Cary Funk and Alec Tyson
Read more here!

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“In sporadic incidents across the country, disputes over emergency measures have turned into shootings, fistfights and beatings. Stories abound of intimidation over masking. And armed right-wing groups have threatened contact tracers and people who they say "snitch" on neighbors and businesses violating health orders.

Researchers who study the links between polarization and violence stress that these incidents are still rare and extreme reactions; polls show that the majority of Americans support and are abiding by distancing measures. But there are fears that the pandemic — especially landing in an election year — has the potential to inflame divisions to dangerous levels if left unchecked.”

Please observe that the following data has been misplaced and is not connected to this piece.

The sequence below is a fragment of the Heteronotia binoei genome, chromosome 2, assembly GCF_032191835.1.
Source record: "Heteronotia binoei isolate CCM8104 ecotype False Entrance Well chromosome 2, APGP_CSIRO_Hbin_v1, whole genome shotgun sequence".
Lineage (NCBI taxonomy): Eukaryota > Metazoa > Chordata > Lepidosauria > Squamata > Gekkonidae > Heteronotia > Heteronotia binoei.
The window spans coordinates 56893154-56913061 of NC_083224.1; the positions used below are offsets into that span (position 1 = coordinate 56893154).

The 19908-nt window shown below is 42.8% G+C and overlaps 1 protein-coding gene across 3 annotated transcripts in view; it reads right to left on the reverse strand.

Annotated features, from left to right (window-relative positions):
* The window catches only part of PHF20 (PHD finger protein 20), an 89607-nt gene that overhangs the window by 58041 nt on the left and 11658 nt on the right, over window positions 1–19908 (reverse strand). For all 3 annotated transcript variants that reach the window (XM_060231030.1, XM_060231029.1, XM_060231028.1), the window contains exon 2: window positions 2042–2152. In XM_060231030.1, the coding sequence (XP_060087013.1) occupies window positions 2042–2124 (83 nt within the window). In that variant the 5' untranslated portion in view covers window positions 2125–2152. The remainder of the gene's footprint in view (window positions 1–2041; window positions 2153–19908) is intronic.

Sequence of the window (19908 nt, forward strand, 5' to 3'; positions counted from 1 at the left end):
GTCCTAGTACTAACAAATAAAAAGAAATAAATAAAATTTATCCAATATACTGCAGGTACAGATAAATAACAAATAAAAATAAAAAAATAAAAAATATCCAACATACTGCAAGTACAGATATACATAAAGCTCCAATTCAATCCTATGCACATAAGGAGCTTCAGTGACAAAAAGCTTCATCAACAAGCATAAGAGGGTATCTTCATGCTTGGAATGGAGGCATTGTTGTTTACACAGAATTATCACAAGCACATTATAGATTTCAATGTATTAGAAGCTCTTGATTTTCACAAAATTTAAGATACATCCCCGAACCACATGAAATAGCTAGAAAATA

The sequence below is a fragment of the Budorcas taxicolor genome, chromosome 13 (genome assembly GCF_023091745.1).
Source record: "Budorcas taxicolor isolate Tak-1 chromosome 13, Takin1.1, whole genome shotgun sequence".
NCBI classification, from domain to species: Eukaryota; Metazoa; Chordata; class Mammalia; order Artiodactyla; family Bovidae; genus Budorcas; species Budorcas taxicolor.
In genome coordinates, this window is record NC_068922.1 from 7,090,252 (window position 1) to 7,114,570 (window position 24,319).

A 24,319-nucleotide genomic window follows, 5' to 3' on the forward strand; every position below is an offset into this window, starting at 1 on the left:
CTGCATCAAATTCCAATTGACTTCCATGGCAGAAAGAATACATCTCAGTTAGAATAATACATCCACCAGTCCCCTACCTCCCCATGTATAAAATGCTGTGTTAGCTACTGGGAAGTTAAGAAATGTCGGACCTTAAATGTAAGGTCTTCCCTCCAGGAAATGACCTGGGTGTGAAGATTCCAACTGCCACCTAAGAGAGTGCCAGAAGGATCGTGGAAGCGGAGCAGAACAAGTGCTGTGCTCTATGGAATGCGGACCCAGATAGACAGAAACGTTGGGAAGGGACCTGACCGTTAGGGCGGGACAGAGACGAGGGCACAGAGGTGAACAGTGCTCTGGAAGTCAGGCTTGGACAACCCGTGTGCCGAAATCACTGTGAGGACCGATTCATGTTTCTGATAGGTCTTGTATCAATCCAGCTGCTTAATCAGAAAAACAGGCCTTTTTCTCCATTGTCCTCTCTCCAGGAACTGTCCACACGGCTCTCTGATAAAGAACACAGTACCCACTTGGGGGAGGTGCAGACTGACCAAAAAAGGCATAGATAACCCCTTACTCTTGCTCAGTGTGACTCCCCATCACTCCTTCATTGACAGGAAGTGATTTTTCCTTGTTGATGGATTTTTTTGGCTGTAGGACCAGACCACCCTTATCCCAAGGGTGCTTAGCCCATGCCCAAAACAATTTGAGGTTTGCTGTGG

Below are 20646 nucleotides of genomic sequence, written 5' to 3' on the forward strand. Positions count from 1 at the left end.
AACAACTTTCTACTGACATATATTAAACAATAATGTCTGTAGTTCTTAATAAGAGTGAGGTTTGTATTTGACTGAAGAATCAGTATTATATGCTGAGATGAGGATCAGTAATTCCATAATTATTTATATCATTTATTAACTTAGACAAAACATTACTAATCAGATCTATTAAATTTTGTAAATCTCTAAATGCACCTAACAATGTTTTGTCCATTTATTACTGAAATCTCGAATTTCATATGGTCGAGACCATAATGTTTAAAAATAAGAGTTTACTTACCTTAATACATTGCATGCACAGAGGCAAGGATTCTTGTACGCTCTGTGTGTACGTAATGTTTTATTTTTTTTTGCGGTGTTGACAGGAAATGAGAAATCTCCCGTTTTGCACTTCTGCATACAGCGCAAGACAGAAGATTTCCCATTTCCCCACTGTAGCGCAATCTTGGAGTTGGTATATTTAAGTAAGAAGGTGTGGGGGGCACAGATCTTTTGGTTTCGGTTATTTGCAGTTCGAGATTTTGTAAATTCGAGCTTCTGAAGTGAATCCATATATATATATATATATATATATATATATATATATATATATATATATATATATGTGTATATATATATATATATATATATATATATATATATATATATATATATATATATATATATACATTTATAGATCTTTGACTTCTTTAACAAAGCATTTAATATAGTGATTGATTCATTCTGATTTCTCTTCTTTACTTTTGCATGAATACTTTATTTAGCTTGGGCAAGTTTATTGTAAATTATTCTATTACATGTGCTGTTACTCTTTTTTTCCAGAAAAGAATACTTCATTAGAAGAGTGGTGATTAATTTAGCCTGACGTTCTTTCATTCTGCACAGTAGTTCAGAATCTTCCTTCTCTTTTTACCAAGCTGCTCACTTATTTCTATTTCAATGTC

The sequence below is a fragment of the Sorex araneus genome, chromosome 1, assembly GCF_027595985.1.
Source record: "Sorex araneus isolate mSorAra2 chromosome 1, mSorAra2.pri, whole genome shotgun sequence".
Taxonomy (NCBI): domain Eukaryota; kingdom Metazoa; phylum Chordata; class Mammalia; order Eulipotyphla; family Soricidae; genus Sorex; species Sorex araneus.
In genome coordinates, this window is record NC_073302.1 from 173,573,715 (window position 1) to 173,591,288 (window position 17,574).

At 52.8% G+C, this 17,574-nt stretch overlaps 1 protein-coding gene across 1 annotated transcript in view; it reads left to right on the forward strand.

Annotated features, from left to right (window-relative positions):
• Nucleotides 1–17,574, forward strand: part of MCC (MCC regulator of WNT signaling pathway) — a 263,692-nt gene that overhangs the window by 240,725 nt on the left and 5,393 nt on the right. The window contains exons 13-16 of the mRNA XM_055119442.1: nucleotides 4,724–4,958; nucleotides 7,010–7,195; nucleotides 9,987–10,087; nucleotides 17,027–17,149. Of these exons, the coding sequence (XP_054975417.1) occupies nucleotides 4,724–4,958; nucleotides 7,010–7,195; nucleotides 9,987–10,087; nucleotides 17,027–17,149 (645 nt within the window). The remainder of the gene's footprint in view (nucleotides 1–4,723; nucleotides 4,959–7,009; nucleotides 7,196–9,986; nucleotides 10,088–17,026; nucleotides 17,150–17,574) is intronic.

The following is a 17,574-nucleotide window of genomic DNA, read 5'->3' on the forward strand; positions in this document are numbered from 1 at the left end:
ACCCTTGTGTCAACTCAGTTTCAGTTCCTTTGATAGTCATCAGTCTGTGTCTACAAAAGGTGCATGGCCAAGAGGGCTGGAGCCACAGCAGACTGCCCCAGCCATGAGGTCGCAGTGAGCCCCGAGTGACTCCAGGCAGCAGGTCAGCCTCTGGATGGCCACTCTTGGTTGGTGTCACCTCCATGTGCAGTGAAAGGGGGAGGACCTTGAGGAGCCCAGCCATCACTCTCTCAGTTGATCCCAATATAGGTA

Hannah Allam
Read more here!

“In democratic countries, the public is highly responsive to cues sent by political elites whose messages can encourage unity or deepen social cleavages. Because the public relies on these cues for reliable information, it is especially important that elites present a unified message during a crisis. Elites sent such a unified message after the September 11th terrorist attacks, when Republican and Democratic lawmakers issued joint statements reassuring Americans that they were safe and promising rapid retaliation. However, the high levels of partisan polarization observed today among both elites and the mass public in the United States can lead to a fractured national response, as elites send conflicting cues to citizens who are inclined to only be receptive to the messages of co-partisans. In addition, once initial opinions based on these messages are formed, they may be difficult to update with subsequent factual information.